posted on Thursday, May 16, 2013 by Josh Wilkerson
By now, most people have probably heard of the term “web 2.0.” But for those saying “huh?”, let me bring you up to speed. In the early 1990s, websites were clunky and boring by today’s standards. Images were small and low resolution partly because of limited digital camera technology and slow internet speeds (remember the awful dial-up modem sound?).
Now fast-forward about a decade. As technology advanced and CSS (cascading style sheets) became prevalent, the era of “web 2.0” began. The release of CSS 2 and newer versions of graphic-creating programs, such as Photoshop, gave web designers a new set of tools and the freedom and ability to create webpages that the early adopters of HTML could have only dreamed about.
Visually, “web 2.0” was defined by the predominant use of glossy buttons, color gradients, drop shadows, rounded boxes and large, busy background images. Until then, web designers had been pretty limited in the “visual department.” Like a kid on Christmas morning, they were excited to play with these new “toys.” I call this the “Hey, look what I can do!” era.
The bold new look of the web was definitely a welcomed change from the lackluster style of early websites, but like any good thing in life, such as an all-you-can-eat pizza buffet, too much of it can leave you with a stomach ache and indigestion (ok, so that analogy didn’t exactly work out).
Throughout history, most artistic movements were born out of a desire to revolt against or counteract the previous one. This principle holds true in web design. In the last few years, there has been a shift among web designers to eliminate the extraneous and often gratuitous use of “web 2.0” elements. Designers have been focusing more on the content and the intended use of the website and using the visual style to enhance the user experience rather than simply adding a drop shadow or gradient just to keep the status quo.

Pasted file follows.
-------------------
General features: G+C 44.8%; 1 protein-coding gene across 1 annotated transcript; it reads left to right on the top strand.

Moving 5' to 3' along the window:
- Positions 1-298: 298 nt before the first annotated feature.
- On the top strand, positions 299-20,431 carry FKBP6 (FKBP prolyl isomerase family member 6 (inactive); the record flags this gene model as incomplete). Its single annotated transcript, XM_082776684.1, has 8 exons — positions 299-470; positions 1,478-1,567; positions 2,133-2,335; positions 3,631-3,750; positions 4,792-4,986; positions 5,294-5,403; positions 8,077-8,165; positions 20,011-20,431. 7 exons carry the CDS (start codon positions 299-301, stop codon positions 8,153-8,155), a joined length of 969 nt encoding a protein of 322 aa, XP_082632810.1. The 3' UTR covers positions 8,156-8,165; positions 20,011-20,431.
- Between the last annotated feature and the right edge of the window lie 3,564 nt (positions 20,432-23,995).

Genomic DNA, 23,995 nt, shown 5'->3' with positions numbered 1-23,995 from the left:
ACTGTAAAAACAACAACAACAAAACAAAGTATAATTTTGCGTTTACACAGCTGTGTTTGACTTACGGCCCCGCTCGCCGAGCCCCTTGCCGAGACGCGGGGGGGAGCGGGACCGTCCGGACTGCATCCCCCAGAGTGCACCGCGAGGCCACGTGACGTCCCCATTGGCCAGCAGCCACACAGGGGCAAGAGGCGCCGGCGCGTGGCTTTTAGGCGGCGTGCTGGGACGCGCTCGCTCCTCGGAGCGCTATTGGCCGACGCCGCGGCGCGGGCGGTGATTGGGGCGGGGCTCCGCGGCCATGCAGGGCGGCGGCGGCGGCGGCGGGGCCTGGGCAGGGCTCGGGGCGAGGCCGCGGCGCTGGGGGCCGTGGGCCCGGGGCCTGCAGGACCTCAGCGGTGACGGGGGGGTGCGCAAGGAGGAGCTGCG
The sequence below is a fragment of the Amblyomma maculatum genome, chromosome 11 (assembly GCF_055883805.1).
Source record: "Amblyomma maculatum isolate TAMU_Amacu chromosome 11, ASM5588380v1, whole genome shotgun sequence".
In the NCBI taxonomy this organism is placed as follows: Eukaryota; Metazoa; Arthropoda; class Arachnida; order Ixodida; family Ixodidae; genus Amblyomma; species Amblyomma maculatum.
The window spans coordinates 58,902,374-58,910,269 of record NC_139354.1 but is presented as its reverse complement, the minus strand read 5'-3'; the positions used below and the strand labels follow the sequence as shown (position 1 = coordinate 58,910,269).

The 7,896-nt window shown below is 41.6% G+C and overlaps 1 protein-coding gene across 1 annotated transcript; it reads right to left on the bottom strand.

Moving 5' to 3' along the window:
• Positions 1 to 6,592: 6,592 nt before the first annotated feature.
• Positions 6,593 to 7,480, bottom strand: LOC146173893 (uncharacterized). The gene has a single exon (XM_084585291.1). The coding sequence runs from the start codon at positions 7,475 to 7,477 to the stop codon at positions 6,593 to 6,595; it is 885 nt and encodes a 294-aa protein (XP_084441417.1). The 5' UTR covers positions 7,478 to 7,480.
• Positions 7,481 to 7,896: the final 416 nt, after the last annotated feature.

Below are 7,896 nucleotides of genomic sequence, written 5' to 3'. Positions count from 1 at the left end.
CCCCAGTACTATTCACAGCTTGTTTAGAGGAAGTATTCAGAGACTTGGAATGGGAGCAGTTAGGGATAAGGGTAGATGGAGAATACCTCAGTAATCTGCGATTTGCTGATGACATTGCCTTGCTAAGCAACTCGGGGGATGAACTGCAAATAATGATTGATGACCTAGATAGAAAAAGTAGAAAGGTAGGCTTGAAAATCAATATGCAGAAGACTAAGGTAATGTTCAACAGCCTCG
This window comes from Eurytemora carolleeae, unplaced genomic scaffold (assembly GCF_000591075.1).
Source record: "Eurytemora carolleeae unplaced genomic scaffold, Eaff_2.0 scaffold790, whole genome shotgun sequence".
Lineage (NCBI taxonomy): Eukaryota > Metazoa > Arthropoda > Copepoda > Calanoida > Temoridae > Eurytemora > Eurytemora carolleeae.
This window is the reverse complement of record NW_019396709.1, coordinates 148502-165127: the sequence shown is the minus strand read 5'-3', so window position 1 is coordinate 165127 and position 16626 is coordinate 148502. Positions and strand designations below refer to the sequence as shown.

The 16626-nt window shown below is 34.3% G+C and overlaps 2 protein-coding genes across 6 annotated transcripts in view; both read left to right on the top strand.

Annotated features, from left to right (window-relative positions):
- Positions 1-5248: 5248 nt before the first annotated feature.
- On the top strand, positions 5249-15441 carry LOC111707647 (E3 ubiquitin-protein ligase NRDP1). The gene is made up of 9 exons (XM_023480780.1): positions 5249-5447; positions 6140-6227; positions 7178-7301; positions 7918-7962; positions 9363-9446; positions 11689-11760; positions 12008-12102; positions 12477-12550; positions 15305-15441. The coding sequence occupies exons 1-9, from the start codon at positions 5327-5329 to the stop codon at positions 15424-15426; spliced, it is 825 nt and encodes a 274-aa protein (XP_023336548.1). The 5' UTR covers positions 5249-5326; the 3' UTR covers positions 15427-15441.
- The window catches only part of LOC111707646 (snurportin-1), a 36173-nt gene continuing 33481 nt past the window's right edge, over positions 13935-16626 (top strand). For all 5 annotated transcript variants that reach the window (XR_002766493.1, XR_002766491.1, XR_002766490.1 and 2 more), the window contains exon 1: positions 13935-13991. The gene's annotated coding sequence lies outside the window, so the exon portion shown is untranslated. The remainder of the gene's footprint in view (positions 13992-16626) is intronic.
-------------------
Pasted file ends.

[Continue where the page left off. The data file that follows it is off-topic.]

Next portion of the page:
Adopting this attitude towards web design forces the designer to determine which elements are most important to the user and direct attention to them with visual, stylistic elements. Traditionally, this may have been called “minimalism,” but in the past few months, the term “flat design” has emerged.
In general, a website utilizing a flat design will be minimalistic, but not simply for the sake of minimalism. Rather, it’s minimalistic with an emphasis on user experience or usability. Legendary American graphic designer Milton Glaser once said, “Less isn’t more; just enough is more.” Applying this concept to a website will result in a design that is well thought-out in its purpose and careful planning will be given to the visual elements to create a fluid and natural experience for the end-user. While flat design hasn’t been crowned as “web 3.0,” as the web moves forward, more websites are following this trend.
A successful flat design eliminates unnecessary visual information and emphasizes the elements that are most important. It also recognizes the limitations of its medium and develops a visual style in order to enhance the user experience rather than simply trying to design an arbitrary aesthetic. Below are three well-known business-to-consumer websites that have made steps towards a flat design and examples of their evolution in the past four years.
While there are different degrees of flat design, I believe its approach towards usability and visual hierarchy should be important in any website. Here at DVL, we strive to discover our clients’ best features and use our resources to highlight that information in a way that is timely, visually responsible and reaches their target audience.